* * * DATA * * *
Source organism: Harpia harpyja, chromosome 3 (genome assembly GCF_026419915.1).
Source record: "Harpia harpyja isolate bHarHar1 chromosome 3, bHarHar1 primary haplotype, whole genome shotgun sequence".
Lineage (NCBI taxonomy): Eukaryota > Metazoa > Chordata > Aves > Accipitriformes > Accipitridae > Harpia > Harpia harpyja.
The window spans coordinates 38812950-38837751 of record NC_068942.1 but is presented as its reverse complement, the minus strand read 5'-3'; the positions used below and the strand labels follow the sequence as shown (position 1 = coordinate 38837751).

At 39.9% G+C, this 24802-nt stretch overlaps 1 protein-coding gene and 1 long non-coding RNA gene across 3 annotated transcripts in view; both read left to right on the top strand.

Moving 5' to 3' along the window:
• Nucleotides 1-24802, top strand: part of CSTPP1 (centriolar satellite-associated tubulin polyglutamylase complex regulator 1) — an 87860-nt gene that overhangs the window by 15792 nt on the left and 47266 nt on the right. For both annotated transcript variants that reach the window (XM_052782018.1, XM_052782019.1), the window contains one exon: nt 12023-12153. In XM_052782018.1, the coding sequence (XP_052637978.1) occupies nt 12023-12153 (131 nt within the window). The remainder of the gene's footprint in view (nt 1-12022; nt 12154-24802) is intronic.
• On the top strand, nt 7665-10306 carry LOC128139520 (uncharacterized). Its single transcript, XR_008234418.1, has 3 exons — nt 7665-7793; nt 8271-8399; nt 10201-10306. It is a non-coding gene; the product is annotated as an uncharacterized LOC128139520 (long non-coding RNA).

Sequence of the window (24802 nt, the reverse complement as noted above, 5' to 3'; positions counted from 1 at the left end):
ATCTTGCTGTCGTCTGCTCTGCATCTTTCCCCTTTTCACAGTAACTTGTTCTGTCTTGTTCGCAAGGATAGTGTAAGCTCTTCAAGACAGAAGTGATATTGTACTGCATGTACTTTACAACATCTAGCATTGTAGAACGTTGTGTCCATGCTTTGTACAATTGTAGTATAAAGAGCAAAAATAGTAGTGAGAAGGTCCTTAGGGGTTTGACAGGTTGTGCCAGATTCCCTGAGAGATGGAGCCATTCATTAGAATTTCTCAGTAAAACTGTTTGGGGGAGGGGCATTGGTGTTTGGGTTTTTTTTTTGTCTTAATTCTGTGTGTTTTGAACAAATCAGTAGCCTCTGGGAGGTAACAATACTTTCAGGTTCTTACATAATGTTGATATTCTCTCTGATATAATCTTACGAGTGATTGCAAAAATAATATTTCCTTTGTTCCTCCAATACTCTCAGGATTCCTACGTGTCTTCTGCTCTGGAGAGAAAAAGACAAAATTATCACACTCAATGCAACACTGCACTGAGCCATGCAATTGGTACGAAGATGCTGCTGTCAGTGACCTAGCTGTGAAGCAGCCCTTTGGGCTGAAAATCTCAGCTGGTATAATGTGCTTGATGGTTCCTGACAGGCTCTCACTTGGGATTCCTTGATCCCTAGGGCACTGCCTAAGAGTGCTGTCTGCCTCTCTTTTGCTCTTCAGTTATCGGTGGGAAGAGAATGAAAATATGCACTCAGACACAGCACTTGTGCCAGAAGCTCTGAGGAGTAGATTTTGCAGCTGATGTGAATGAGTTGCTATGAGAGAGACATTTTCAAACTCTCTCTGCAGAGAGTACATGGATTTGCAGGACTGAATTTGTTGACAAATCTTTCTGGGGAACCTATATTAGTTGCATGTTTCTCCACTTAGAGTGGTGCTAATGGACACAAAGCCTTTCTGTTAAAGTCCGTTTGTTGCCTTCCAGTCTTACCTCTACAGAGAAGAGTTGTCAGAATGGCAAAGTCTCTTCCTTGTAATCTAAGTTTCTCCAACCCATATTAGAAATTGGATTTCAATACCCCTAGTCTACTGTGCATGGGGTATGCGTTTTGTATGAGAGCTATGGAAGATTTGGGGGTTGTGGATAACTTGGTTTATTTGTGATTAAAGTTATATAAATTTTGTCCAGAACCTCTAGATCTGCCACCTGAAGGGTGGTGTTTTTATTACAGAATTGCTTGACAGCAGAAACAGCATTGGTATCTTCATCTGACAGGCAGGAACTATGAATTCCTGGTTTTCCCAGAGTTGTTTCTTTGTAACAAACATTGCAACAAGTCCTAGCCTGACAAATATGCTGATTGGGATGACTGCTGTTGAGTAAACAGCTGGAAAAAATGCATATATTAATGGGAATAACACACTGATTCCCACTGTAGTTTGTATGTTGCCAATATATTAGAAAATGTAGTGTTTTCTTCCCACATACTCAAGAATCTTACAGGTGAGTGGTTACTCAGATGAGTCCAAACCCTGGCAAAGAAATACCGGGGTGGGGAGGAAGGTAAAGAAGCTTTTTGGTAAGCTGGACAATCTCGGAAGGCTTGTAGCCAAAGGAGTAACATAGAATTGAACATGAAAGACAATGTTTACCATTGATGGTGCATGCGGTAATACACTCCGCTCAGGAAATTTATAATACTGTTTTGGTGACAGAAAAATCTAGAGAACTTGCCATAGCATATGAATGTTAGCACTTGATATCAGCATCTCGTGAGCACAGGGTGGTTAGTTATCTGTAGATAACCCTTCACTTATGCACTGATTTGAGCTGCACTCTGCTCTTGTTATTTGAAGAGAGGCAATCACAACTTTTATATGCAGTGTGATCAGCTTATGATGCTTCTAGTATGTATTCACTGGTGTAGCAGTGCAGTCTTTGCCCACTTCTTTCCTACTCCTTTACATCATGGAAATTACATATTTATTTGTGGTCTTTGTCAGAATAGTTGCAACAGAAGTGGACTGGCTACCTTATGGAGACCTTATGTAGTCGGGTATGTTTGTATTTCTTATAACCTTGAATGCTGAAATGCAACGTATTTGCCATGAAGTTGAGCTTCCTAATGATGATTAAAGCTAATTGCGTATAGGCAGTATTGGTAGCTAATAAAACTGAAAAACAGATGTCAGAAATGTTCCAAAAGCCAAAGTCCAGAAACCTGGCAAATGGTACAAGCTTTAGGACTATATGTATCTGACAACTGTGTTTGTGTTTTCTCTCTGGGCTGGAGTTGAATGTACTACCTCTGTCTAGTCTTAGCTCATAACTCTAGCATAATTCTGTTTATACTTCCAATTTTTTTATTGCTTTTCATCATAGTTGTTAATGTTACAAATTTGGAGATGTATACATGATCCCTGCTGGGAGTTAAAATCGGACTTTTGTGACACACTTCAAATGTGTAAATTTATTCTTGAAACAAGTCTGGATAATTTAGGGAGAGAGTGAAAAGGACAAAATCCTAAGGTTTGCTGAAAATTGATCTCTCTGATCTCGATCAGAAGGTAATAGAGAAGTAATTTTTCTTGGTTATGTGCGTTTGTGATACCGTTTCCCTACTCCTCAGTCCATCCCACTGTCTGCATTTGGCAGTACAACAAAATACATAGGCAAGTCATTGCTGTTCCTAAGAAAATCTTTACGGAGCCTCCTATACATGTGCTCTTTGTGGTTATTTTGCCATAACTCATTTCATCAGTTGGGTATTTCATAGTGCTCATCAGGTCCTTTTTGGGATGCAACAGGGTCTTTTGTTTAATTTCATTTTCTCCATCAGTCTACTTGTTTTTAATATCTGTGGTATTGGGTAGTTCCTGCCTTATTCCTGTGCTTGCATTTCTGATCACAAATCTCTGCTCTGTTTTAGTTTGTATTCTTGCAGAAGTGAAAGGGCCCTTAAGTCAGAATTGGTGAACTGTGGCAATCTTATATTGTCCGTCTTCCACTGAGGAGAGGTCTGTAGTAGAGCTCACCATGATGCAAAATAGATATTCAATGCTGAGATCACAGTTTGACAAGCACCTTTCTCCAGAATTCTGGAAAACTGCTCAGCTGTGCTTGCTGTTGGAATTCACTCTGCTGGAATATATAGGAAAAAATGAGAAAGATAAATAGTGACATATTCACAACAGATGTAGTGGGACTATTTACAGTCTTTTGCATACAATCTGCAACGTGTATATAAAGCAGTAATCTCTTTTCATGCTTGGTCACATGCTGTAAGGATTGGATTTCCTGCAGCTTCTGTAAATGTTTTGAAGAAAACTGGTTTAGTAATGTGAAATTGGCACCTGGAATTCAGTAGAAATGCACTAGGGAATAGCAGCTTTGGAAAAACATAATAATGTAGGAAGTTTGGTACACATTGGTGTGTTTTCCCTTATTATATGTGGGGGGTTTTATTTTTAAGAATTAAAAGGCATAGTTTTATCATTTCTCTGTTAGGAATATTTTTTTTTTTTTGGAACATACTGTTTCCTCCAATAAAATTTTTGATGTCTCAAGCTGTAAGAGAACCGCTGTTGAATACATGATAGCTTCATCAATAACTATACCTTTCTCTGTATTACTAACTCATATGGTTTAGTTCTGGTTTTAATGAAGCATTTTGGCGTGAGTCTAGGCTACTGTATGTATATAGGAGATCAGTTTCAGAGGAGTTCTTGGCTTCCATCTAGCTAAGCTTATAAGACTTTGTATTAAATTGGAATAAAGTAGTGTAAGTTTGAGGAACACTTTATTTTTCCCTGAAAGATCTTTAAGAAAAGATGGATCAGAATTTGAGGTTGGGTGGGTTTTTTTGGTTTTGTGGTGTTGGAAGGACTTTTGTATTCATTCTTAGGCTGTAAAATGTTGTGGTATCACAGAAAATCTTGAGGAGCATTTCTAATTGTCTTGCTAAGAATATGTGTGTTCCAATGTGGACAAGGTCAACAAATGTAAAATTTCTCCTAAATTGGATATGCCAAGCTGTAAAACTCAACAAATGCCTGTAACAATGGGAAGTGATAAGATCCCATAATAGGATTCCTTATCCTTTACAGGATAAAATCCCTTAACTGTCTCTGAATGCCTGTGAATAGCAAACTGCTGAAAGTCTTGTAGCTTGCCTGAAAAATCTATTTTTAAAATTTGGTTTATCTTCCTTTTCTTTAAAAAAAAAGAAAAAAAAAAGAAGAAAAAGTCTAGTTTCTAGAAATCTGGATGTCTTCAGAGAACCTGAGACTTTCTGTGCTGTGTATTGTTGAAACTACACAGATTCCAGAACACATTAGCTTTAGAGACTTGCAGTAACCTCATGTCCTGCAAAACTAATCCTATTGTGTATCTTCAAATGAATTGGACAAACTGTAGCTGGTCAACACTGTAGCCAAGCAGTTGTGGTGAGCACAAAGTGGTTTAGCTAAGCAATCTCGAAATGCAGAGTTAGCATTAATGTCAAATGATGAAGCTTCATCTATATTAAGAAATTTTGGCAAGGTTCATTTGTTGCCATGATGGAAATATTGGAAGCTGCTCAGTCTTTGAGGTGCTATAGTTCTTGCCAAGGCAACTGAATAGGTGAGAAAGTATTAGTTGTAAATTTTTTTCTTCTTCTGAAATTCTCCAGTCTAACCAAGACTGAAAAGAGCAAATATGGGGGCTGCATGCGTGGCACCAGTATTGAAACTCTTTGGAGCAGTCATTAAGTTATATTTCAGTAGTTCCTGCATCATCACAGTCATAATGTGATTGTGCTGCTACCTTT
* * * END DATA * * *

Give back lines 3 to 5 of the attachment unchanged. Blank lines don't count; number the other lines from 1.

Lineage (NCBI taxonomy): Eukaryota > Metazoa > Chordata > Aves > Accipitriformes > Accipitridae > Harpia > Harpia harpyja.
The window spans coordinates 38812950-38837751 of record NC_068942.1 but is presented as its reverse complement, the minus strand read 5'-3'; the positions used below and the strand labels follow the sequence as shown (position 1 = coordinate 38837751).

At 39.9% G+C, this 24802-nt stretch overlaps 1 protein-coding gene and 1 long non-coding RNA gene across 3 annotated transcripts in view; both read left to right on the top strand.